, , , , , , , , , ,

A good crisp white loaf of bread

Warm air wafts in gently through the bedroom shutters, typical of this time of the year and is referred to locally as the ‘Berg’ wind. We tend to get a few days of these conditions during the winter, a warm respite from the cold.

The dawn is just breaking through and the garden is filled with different bird calls. I open the shutters and gaze out over the sea, beautiful pink and blue shades, different from last evening’s sunset where the sky was a magnificent magenta hue, casting deep pink shadows across the sea.

After my morning coffee I will start a batch of bread. Through the years I have tried many different recipes but have since settled on a handful of reliable favourites; one does not need much more than that.

I enjoy making bread and love the smell that fills the kitchen as the warm yeasted dough starts to rise. The loaf today is a white ‘cottage’ loaf with a nice crispy crust. I find this recipe suitable for making a loaf, to shape into rolls, or to roll some of the dough as thinly as possible to for a pizza base.

This recipe makes one large loaf or 2 smaller ones or a loaf and some rolls. I usually mix my dough in the Kenwood mixer using the dough hook, but you can do it just as easily in a large bowl by hand.

Bread Recipe


1 kg white flour plus a little extra for dusting and kneading

14 g instant dried yeast

20 g salt

700ml water (approximately)


Place the flour, yeast and salt in the mixer bowl, pour in almost all the water and mix to sticky dough. (Add more water if too dry) Mix for about 5-6 minutes adding a little extra flour if required until you have dough that is soft, spongy and slightly sticky to the touch.

Scoop the dough out onto a flour dusted work surface, work the dough with your hands, pushing flat with palms, then folding far edge towards you, pushing it back into the dough with the heel of your hand. Work firmly but gently for about 5 minutes. The dough should feel soft, springy and alive.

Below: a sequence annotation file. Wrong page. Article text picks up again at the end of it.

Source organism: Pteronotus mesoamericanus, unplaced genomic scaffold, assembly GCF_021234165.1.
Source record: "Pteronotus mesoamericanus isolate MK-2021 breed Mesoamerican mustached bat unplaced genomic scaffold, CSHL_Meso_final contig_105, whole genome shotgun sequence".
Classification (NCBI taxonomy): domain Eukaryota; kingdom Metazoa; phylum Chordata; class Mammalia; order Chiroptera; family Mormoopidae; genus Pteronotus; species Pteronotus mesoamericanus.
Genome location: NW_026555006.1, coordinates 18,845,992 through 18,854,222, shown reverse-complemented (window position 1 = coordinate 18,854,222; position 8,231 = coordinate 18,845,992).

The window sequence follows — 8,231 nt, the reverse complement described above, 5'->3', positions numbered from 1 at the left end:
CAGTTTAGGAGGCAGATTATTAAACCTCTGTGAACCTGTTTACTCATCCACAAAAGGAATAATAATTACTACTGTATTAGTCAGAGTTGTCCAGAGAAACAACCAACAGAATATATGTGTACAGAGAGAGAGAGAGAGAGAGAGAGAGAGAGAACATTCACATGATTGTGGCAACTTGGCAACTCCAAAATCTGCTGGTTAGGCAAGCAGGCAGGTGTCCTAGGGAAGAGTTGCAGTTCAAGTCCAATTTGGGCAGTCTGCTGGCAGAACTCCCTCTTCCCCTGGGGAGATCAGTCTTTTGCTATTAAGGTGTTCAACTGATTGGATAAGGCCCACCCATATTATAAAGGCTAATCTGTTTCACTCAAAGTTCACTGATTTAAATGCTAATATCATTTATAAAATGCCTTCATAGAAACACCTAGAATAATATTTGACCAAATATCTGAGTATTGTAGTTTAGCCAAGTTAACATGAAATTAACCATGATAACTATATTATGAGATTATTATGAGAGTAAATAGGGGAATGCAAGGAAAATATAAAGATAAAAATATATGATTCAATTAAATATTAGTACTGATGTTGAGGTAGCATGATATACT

Place the dough in a bowl, cover with a clean tea towel and leave in a warm place (not hot) to prove, the dough should almost double in size. The time this takes will depend on how hot or moist the room is, the type of flour and the age of the yeast, usually about an hour.

Once the dough has doubled in size, tip it onto the floured surface and knead for a few more minutes. Shape the dough into a ball and place it in a floured baking sheet. Dust heavily with flour, cover with the tea towel and leave to rise; about another hour.

Set oven to 250∘C.

After an hour the dough will have spread, it should be twice its original size. Gently, tuck it back into a neat, high ball and place in the hot oven, taking care not to slam the door.

Bake for ten minutes at 250∘C, then turn the heat down to 220∘C and continue to bake for about twenty five to thirty minutes. Check the loaf for doneness by tapping on the bottom, it should sound hollow. Let loaf cool and settle before slicing.